Plans have been submitted for what would be the third-tallest building in San Francisco if completed, a 71-story tower at 530 Howard Street that would utilize a new state law to bypass SF Board of Supervisors approval.

There could be another notable and visually prominent change in the San Francisco skyline in the years to come. The Chronicle reported Thursday morning on a new 71-story residential tower proposed for 530 Howard Street (near First Street). If completed as proposed, it would be San Francisco’s third-tallest building at 840 feet, and have 672 units, 67 of them affordable units.

While the renderings embedded throughout this post are from design firm Pickard Chilton, the developer is a relatively new company called Bayhill Ventures, which is headed by some prominent veterans of the downtown SF real estate scene.

Image via Pickard Chilton

“Rising 840 feet (255 meters) from San Francisco’s SoMA neighborhood, 530 Howard is a residential tower designed to complement the city’s skyline while maximizing views to San Francisco Bay,” according to a description on Pickard Chilton’s website. "The transit-oriented development incorporates a fifth-floor pedestrian bridge directly connecting to the 5.4-acre Salesforce Park and the Salesforce Transit Center. The tower will be taller than any existing apartment building in the city, and will be the third tallest in the city.”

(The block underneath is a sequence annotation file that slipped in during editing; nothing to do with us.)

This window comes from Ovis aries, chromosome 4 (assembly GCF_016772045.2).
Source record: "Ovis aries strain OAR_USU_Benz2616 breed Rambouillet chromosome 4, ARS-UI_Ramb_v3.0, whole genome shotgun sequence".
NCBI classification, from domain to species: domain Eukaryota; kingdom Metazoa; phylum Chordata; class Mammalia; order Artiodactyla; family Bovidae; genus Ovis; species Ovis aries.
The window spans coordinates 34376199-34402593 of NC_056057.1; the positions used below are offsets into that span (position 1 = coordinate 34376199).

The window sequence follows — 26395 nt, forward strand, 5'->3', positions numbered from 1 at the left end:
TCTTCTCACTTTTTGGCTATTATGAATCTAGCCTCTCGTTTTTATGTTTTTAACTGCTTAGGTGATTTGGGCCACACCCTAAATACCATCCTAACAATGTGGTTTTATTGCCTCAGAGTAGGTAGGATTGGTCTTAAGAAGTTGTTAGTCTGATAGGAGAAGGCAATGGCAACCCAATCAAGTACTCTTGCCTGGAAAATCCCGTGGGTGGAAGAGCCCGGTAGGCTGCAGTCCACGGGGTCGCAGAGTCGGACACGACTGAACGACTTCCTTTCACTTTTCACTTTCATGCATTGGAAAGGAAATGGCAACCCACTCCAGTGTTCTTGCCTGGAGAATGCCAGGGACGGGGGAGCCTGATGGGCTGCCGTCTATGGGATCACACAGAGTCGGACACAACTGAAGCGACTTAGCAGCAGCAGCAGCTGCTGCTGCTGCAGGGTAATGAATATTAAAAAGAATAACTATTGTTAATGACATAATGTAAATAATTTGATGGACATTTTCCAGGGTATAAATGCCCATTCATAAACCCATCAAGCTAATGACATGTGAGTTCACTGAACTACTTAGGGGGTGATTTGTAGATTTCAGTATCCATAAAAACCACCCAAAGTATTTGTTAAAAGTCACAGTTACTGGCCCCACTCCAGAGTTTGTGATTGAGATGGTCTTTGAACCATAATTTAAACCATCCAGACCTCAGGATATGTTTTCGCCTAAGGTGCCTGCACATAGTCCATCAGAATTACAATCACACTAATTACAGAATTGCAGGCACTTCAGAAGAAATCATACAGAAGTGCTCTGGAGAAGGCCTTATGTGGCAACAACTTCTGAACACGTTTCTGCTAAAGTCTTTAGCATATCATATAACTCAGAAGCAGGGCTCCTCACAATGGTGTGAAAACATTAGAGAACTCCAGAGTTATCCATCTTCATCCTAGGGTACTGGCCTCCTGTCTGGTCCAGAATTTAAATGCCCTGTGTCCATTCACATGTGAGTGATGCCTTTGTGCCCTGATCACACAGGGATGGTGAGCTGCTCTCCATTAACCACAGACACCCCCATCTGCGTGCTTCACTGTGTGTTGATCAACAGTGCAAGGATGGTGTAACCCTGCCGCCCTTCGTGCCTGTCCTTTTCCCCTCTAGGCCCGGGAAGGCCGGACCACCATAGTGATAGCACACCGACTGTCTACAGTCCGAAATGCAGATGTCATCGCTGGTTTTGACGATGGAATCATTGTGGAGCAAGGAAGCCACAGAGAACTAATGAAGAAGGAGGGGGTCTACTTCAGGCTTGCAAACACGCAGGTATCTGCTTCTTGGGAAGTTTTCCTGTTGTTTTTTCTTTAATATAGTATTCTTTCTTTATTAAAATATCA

Image via Pickard Chilton

The Chronicle’s coverage rather flatteringly focuses on Bayhill Ventures founder and CEO Paul Paradis, who’s certainly got a few notable projects under his belt, including involvement with the Salesforce Tower.

Deep in the article, the Chron also mentions Paradis was "tasked with damage control” for the flooded 33 Tehama apartment complex, and you can check him out doing said damage control below, after residents reported repair contractors stealing items from their rooms. Those residents are still displaced, and the building developer Hines had previously told the Chronicle the building could be reoccupied “sometime in the second half of 2023.” Which (looks at calendar) that deadline is going to pass pretty soon.

Paradis left Hines in March of this year to start his own firm.

Regardless, the 530 Howard project is unique in that it doesn’t have to be passed by the Planning Commission or the SF Board of Supervisors, who notoriously shot down the high-rise at a nearby Nordstrom parking lot in 2021. This project would fall under a new state law called AB 2011, which allows for automatic, streamlined approval of projects with a certain percentage of affordable housing on commercially-zoned land next to a street 75 feet wide or wider.

“It will be the first major project that is utilizing state ministerial approval process — no (California Environmental Quality Act) study, nor a hearing at the planning commission,” SF Planning Department director Rich Hillis told the Chronicle. The project would still have Planning Department staff review to ensure compliance, but it would face no up-or-down vote from the Planning Commission or Board of Supervisors.

If completed as planned, this 530 Howard project would be the city’s third-tallest building behind only the Salesforce Tower and the Transamerica Pyramid.

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Image via Pickard Chilton